NOIR CITY: the great San Francisco festival of film noir

Noir City 2017
I always look forward to the Noir City film fest, which gets underway in San Francisco this week. Noir City is the annual festival of the Film Noir Foundation, spearheaded by its founder and president Eddie Muller. The Foundation preserves movies from the traditional noir period that would otherwise be lost. Noir City often plays newly restored films and movies not available on DVD. And we get to watch them in a vintage movie palace (San Francisco’s Castro Theatre) with a thousand other film fans.

The theme of this year’s festival is the Heist Movie, Noir City is presenting a wonderful array of heist movies from the classic American film noir period, foreign noirs and an especially healthy selection of neo-noirs. Being noir, you might not expect many of these heists to end well. And some are from noir’s Perfect Crime sub-genre – they’re going to get away with the elaborately planned big heist EXCEPT FOR ONE THING.

Noir City runs January 20-29. To see the this year’s Noir City program and buy tickets, go here.

On Noir City’s first weekend:

  • The Asphalt Jungle: As long as things go according to plan… John Huston directed a marvelous cast (Sterling Hayden, James Whitmore, Sam Jaffe, Jean Hagen, John McIntire). And even Louis Calhern knows that Marilyn Monroe isn’t going to stick around as his moll.
  • Violent Saturday: a completely overlooked film from one of my favorite directors that I hadn’t seen until Eddie Muller programmed it for this festival. Filmed in the bright Arizona desert with CinemaScope and De Luxe color, the story is plenty noir.
  • Four Ways Out: Saturday night, Noir City goes goes Italian with the last script written by screenwriter Federico Fellini before he started directing. Four guys pull a heist, and it goes bad four different ways.
  • Big Deal on Madonna Street, the funniest film in the festival, with an Italian gang that couldn’t shoot straight. Watch for a 34-year-old pre-Fellini Marcello Mastroianni.
  • Rififi: This French classic is the top heist film ever and pioneering in its use of real time. After the team is assembled and the job is plotted, the actual crime unfolds in real-time – over thirty minutes of nerve wracking silence.
  • The Big Risk: It’s a highlight because it’s a French noir starring the bloodhound-visaged Lino Ventura that I have NOT seen, so I’ll be going to Noir City myself on Sunday.

And midweek, at Noir City:

  • The rarely-seen Once a Thief (Alain Delon, trying to keep Ann-Margret while being hunted by Van Heflin) and The Sicilian Clan (with the neo-noir trifecta of Delon, Ventura and Jean Gabin), both on Wednesday evening, January 25.

I’ll be writing about Noir City’s tremendous final weekend. Stay tuned.


THE SICILIAN CLAN: Gabin, Delon and Ventura

Jean Gabin and Alain Delon in THE SICILIAN CLAN
Jean Gabin and Alain Delon in THE SICILIAN CLAN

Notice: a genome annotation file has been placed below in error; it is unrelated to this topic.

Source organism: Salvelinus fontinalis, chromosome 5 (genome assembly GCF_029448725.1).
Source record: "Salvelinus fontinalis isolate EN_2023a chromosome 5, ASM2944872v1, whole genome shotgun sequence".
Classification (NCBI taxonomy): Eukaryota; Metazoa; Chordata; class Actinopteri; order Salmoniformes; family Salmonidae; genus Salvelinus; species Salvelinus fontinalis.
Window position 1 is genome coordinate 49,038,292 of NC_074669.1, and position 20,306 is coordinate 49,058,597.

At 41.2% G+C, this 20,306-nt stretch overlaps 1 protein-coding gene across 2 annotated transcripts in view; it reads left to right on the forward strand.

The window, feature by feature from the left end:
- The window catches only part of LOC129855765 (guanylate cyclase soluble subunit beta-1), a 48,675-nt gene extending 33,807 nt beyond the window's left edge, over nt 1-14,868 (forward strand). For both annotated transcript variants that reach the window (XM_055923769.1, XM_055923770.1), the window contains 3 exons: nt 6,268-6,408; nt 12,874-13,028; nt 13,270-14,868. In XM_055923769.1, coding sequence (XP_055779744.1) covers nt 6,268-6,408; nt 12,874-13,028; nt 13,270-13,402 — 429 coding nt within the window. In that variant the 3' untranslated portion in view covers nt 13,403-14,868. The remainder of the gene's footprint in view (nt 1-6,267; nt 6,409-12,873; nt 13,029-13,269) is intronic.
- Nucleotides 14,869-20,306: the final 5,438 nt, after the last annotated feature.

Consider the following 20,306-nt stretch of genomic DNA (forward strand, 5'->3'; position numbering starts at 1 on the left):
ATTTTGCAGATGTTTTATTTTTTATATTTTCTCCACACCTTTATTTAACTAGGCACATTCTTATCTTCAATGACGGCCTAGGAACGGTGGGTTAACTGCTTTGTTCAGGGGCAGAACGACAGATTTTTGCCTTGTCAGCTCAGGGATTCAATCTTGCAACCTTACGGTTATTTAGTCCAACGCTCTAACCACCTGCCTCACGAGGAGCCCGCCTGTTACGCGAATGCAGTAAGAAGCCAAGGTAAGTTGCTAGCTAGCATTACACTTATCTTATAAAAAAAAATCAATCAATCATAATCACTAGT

The 1969 French neo-noir The Sicilian Clan is an exemplar of noir’s Perfect Crime sub-genre – they’re going to get away with the elaborately planned big heist EXCEPT FOR ONE THING.  In this case, the one thing is Sicilian macho pride.

There’s an inventive jail break, an exciting boudoir escape and an impossibly brilliant heist plan. There’s also a great scene with a kid and his toy gun.  The suspense tightens even more when a minor character’s wife unexpectedly shows up and threatens to derail the heist again and again.

Most of all, director Henri Verneuil knew that he had three unbeatable cards to play, and he got the most from them:

  • Alain Delon –  Impossibly handsome and dashing, no one ever removed their sunglasses with more of a flourish than Delon.  Delon was in his early thirties, and at the peak of his string of crime movie vehicles, after Anybody Can Win and Le Samourai and before Le Cercle Rouge and The Gypsy.
  • Lino Ventura –  One of the most watchable French stars, Ventura’s bloodhound face had been reshaped by his earlier career as a professional wrestler.   Here, he’s the guy you’re drawn to whenever he’s on-screen.
  • Jean Gabin – Probably the greatest male French movie star ever, Gabin had dominated prewar French cinema with Pepe LeMoko, La Grande Illusion, Port of Shadows and Le Bete Humaine.  After the war, he aged into noir (Touchez Pas aux Grisbi) and, in the 1960s, into neo-noir.  Gabin oozed a seasoned cool (like Bogart) and imparted a stately gravitas to his noir and neo-noir characters.

In The Sicilian Clan, Delon plays the reckless hood in over his head.  Gabin plays the crime boss who is exploiting him.  And Ventura plays the cagey detective after them both.

Here’s a nice touch – the highly professional gang brings in an outsider who is a hopeless drunk.  What is his specialty and why do they need him?  When we find out during the final heist, it’s a stunner that no one could see coming.

The whistling and boings in the offbeat score tell us that it’s the work of Ennio Morricone in his Spaghetti Western period; I’m a Morricone fan, but this is not one of his best.

The Sicilian Clan is not a classic.  The dialogue is grossly clichéd.  There is not a single ordinary looking woman in the film.  An obligatory tryst is tiresomely predictable and made worse by the score’s wacky, clanging music.

But the plot, while contrived, is well-contrived.  And the combination of Delon, Ventura and Gabin will make almost anything work.  You can watch The Sicilian Clan at the Castro Theatre during Noir City 2017, or stream it from Amazon Instant Video, iTunes, Vudu, YouTube and Google Play.

[Note: In our post 9/11 world, audiences will feel uneasy when a hijacked airplane flies low over the Manhattan skyscrapers.]

Lino Ventura and Alain Delon in THE SICILIAN CLAN
Lino Ventura and Alain Delon in THE SICILIAN CLAN